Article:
What is traditional education?

Traditional education or back-to-basics refers to long-established customs found in schools that society has traditionally deemed appropriate. Some forms of education reform promote the adoption of progressive education practices, a more holistic approach which focuses on individual students' needs and self-expression.

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In a traditional classroom environment, there are usually anywhere from twenty to thirty children and one teacher. It is simply impossible for one person to give each student the one-on-one attention or instruction that may be required.
In a classroom of twenty to thirty children, there are going to be several children with differing learning styles and academic strengths and weaknesses. A teacher is woefully unequipped to handle all learning styles or weaknesses. And students who present as "problem students," a child who is difficult to manage or who disrupts the classroom is also going to take away time that the teacher could be using to help with one-on-one time with his or her students.
In a traditional classroom environment, children become bored or frustrated. Some children learn better by visual means, others will learn better with auditory means, and still others are going to learn better with a hands-on approach.
It is virtually impossible for a single teacher to accommodate all methods of learning when he or she is responsible for teaching a large number of children. Thus, children who do not fall into the "traditional learning method" category are far more likely to become bored or discouraged, or to display behavior problems in the classroom
There are many others who have difficulty learning in this environment, interacting with peers that are strictly in their age range, or who require more one-on-one attention and time to grasp certain concepts.
For those who discourage homeschooling due to the "socialization" issue: Out of the educational environment, and into adulthood, children are not always going to be around others their own age. It's important that they learn to relate to those not only their own age, but also those who are both younger and older.
The disadvantages of a traditional classroom are many. When it comes to children and education, there is no "one size fits all" answer, and attempting to force children to learn in the same way is counter-productive to producing healthy, well-educated and well-rounded adults.

What is Modern Education?

Traditional education involved learning to read, acquiring mental skills, and developing the ability to think conceptually. The idea behind traditional education was to prepare the student with as wide and strong a base as possible for future success and contribution in the world. The modern psychologists have a different idea, and this involves ensuring the students possess the correct beliefs, attitudes and behaviors. The attention in education has gone from cognitive skills and effective thinking ability, to affective things, such as how the student feels, what he believes and what attitudes he has. This is why students perform worse on standardized tests today that gauge thinking ability and cognitive skills compared to 25 or 50 years ago.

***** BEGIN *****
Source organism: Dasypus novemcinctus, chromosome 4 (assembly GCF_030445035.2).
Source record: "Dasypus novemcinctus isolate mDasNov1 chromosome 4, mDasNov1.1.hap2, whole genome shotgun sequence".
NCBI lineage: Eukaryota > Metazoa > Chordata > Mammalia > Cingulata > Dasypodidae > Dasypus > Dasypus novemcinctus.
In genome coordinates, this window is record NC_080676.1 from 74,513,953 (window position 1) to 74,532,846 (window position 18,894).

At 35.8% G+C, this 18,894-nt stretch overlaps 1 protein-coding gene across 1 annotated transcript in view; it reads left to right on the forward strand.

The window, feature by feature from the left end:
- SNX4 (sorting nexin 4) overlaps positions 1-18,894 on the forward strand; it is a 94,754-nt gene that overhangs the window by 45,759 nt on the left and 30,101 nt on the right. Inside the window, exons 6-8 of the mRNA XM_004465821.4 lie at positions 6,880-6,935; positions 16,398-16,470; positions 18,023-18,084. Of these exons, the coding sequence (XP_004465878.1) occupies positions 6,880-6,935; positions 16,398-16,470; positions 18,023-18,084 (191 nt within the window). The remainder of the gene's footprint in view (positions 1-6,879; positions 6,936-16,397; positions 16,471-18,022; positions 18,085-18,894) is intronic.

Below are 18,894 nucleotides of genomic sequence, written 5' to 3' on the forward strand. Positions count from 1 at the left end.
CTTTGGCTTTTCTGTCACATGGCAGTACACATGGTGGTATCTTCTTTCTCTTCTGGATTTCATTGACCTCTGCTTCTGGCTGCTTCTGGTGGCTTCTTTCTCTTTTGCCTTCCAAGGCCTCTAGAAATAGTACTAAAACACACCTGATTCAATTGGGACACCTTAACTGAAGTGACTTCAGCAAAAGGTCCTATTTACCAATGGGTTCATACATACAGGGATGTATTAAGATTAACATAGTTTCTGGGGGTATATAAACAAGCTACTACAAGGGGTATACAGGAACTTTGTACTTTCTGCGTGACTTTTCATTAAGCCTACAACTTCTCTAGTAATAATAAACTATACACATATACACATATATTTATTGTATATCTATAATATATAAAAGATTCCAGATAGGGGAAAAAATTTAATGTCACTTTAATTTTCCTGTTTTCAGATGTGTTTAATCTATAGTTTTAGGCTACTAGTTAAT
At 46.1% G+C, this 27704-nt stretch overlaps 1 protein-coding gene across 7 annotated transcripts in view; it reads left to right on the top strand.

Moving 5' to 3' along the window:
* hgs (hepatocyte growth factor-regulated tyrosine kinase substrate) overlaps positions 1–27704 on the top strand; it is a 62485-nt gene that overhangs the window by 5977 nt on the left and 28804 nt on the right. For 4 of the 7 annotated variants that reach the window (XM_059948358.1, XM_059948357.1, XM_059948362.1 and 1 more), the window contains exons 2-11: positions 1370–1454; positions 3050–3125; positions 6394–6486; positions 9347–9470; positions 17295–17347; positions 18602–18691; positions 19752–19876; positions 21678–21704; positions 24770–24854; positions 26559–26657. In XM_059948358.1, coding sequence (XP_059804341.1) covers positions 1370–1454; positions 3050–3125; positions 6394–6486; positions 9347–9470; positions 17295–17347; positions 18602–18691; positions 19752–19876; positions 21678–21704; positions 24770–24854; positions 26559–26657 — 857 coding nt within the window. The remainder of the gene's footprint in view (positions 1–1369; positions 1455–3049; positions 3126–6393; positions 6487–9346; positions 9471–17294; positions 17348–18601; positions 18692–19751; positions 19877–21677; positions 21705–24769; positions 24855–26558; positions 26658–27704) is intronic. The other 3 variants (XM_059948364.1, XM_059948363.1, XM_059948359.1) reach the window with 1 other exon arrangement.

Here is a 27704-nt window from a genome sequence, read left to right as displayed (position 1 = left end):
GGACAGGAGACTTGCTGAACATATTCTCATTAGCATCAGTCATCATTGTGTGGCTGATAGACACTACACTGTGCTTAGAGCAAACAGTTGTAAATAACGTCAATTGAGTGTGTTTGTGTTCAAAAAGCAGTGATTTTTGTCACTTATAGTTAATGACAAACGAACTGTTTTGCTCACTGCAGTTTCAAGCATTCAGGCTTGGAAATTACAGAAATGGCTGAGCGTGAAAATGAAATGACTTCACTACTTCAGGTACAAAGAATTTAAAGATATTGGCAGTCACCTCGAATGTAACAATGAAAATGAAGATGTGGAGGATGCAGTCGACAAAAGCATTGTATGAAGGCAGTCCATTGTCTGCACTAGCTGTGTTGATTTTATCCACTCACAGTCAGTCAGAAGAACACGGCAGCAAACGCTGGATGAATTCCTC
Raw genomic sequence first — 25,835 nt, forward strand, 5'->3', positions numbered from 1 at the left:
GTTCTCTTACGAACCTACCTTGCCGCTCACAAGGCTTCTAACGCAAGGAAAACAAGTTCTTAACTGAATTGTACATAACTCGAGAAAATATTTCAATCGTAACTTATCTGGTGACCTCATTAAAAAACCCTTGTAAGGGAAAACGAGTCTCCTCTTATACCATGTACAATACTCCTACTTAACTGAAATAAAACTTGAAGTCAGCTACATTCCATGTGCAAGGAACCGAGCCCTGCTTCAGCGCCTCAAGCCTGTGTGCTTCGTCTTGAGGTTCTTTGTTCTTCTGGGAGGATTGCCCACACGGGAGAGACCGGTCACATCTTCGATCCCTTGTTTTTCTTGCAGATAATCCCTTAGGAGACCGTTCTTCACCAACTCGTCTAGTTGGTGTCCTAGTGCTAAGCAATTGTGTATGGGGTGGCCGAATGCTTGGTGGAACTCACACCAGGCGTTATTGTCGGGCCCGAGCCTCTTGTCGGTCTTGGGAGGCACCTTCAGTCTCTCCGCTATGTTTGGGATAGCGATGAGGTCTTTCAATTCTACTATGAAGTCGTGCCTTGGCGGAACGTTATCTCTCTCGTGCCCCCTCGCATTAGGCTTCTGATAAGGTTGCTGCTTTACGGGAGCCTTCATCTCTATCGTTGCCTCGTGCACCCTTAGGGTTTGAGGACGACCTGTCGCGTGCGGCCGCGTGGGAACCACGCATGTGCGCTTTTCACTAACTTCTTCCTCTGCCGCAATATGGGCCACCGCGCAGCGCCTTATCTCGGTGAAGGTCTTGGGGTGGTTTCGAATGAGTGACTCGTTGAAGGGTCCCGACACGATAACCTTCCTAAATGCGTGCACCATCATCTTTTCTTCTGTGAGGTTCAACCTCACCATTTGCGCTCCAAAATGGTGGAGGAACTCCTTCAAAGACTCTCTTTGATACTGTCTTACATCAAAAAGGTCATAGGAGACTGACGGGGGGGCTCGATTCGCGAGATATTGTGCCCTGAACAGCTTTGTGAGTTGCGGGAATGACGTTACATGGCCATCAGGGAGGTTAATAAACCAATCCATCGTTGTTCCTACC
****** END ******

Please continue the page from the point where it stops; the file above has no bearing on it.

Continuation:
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Educational methods, that "practical theory" - neither art nor science but a "programm of action", as sociologist Emile Durkheim defined it - outlines responses to problems raised by the democratisation of schooling undertaken in France since immediately after the war and which gathered pace in the 1980s and 1990s, with the government’s stated aim of bringing 80% of young people in each year group up to the Baccalauréat.
Faced with the problems posed by mass education, current educational theories place"the pupil at the centre of the educational system" - a principle also enshrined in the Education law of 1989 - and recommend starting from the child’s own centres of interest to put him in a position to learn1. In recent years this approach has been translated in France by introducing children’s literature in the primary school and supervised individual work at the high school - in the form of completing a project on a subject that interests the pupil - or by using new technologies. All these are ways designed to reconcile young people with learning.

But the diversity of pupils is not only social, as psychology has shown, inviting us also to take account of young people’s affectivity, a potential source of impediments to learning. From this viewpoint, those educationalists labelled "reformers", advocate giving up the traditional system of marks for pupils’ final work in favour of continuous and constructive assessment, capable of highlighting the progress made. "Instructive assessment" would also make it possible to limit the negative effects that bad marks have on pupils, especially their demotivating impact.

Another aspect now called into question is the organisation of pupils into fixed and predetermined classes. Differentiated education suggests replacing this system by large groups of three or four classes, divided, depending on pupils’ needs, into groups of different sizes. These groups would be temporary, not only to allow for progress made by young people in the learning process, but also to avoid locking them up in a stigmatising group (the slow-learners group). This arrangement implies, moreover, new school timetables. Lastly, it entails training teachers in educational culture, team working and their new responsibilities for the all-round education of pupils. A thorough overhaul of their training has begun with the university institutes of education (IUFM, see box) and the revision of school timetables is continuing.

(Kathy Crapez, Doctoral student in Political Science at the University of Paris)

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